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ALDOT Unveils Details of Modest Plan to Improve Traffic Flow on HWY 280

By Brandon Moseley
Alabama Political Reporter

Alabama Department of Transportation (ALDOT) officials held a public meeting at the Cahaba Grand Conference Center near the Shelby-Jefferson County line to build public support for their plans to improve traffic flow on US Highway 280, which connects much of Shelby County with the City of Birmingham.  ‘The Alabama Political Reporter’ was in attendance to cover the announcement about the Hwy 280 plan to make improvement on a 9 mile stretch of 280 from Hollywood Boulevard to Doug Baker Boulevard.

ALDOT Director John Cooper said that Darrell Skipper from Skipper Consulting was the lead consulting engineer on the plan.  Cooper stressed that this project was an ALDOT plan, not a Skipper project.  Cooper said that ALDOT was redesigning 26 intersections on a 9 mile stretch of US Highway 280 and stressed that, “All 26 intersections are different.”  Cooper said, “I have a most interesting job.  Every morning I wake up knowing that nothing I will do will please all of you.”  Cooper asked that the audience take the time to study and think about the plan before they make the decision to simply oppose it (like residents have opposed almost all previous plans).

Darrell Skipper said that currently US Highway 280 is a six lane divided roadway with 24 traffic signals in the discussed 9 mile section of 280.  Traffic congestion peaks on weekday mornings and in evenings when people are returning from work.  Highway 280 also has congestion problems around noon when people are trying to get lunch.  Skipper said that HWY 280 was designed as a regional roadway, but is serving a different function competing function now.  Skipper said that ALDOT has done over a dozen studies in the last 15 years and spent $8 million studying the problem; but very few improvements have actually been implemented due to a lack of consensus.

Skipper said that the elevated toll road previously recommended by ALDOT would cost $800 million.  The competing Rethink 280 solution would cost $320 million.  We don’t have the money to do either plan.  Skipper said, “The purpose of this plan was to do something.”  Skipper said that under this plan the state will buy no right of way, will have minimal impact on commuting traffic during construction, the plan fits into future goals for the roadway, compliments the existing signal timing project, and would be consist with the elevated expressway if it were built in the future.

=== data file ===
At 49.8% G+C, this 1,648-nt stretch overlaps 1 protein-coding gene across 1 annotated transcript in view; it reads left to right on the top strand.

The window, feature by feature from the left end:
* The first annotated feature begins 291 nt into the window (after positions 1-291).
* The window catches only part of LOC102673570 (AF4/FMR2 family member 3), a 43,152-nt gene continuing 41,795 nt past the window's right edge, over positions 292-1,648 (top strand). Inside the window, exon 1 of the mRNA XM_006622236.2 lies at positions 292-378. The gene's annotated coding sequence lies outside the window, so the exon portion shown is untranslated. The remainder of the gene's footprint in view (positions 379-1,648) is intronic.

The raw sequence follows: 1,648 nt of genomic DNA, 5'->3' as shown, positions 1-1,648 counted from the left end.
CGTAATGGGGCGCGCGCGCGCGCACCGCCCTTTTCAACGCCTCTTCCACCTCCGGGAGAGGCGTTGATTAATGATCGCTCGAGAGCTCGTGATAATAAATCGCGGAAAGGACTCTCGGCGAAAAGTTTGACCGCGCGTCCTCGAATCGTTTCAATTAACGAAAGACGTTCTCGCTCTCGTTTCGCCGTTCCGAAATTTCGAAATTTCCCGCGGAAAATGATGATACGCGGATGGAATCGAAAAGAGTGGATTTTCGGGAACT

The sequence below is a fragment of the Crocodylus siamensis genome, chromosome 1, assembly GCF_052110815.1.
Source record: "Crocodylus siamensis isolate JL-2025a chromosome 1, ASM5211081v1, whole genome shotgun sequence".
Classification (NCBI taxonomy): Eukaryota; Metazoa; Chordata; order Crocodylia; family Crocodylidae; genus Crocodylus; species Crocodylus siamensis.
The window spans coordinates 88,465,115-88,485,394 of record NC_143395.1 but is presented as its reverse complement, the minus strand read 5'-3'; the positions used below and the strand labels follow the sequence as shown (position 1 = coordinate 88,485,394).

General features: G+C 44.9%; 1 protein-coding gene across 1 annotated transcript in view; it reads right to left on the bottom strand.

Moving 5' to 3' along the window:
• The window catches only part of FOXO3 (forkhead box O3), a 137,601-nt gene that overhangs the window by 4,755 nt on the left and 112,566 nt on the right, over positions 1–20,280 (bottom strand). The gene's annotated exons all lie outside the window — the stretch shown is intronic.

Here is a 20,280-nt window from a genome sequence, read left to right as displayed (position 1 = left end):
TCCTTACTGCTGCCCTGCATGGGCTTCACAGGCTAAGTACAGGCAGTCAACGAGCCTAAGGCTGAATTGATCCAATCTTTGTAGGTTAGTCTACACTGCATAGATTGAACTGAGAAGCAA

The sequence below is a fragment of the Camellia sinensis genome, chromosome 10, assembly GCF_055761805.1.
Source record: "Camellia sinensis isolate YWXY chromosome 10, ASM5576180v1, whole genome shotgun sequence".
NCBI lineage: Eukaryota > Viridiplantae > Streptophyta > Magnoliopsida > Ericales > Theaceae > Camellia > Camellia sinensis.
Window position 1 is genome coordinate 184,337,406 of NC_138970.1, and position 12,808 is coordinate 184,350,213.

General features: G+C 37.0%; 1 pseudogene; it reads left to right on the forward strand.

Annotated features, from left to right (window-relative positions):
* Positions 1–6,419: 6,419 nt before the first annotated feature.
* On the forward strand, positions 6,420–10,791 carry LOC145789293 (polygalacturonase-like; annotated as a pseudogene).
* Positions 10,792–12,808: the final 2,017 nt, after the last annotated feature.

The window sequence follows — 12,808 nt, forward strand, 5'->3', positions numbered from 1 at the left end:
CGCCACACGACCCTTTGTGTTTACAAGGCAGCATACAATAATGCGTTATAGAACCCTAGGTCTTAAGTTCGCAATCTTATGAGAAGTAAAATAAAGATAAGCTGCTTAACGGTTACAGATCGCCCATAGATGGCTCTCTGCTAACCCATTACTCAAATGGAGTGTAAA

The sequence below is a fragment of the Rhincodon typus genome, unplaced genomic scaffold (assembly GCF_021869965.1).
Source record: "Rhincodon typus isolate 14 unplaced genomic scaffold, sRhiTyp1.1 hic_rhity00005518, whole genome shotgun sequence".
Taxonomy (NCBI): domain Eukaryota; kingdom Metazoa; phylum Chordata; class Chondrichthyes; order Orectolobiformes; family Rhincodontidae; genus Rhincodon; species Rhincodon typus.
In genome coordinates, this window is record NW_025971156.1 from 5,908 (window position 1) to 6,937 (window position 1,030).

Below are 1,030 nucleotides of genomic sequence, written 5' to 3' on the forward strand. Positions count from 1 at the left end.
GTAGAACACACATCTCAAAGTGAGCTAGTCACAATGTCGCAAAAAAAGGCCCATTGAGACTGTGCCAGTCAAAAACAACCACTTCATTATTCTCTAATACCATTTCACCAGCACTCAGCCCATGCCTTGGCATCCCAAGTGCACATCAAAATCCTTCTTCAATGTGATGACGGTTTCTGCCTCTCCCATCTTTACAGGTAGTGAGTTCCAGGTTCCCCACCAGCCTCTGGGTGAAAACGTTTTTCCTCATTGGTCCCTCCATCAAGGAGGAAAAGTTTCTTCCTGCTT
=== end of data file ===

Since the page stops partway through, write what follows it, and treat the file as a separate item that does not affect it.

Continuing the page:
Skipper said that all the construction work will be done in the road right of way and that there will not be any need to close lanes during peak traffic hours.  If any lanes are closed for construction it will be at night or on the weekends.  Skipper said, “If you have access now you will have access in the future.”  “We are trying to increase safety in the corridor.”  Skipper said that congestion on 280 is a time management issue.  There is a presently as much as a three and a half minute wait at some traffic lights.  Presently all six lanes of traffic have to stop so just a few vehicles can get in or out.

Skipper said that under the ALDOT plan there are 26 separate improvements developed on the highway, one traffic light is removed altogether (in front of the Hampton Inn) , nine locations where turning capacity is increased, three locations where one direction of 280 does not stop, and several intersection where the left hand turn will be eliminated.

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Skipper said that the Summit intersection, the Valleydale Intersection, and the Cahaba Park Circle intersections were among the hardest places to redesign and improve.

Skipper said that presently at each signal you can make 8 different movements.  Under this plan, instead of left hand turns occurring at every intersection there will be signalized U-turns for motorists to go to the next traffic light and then come back.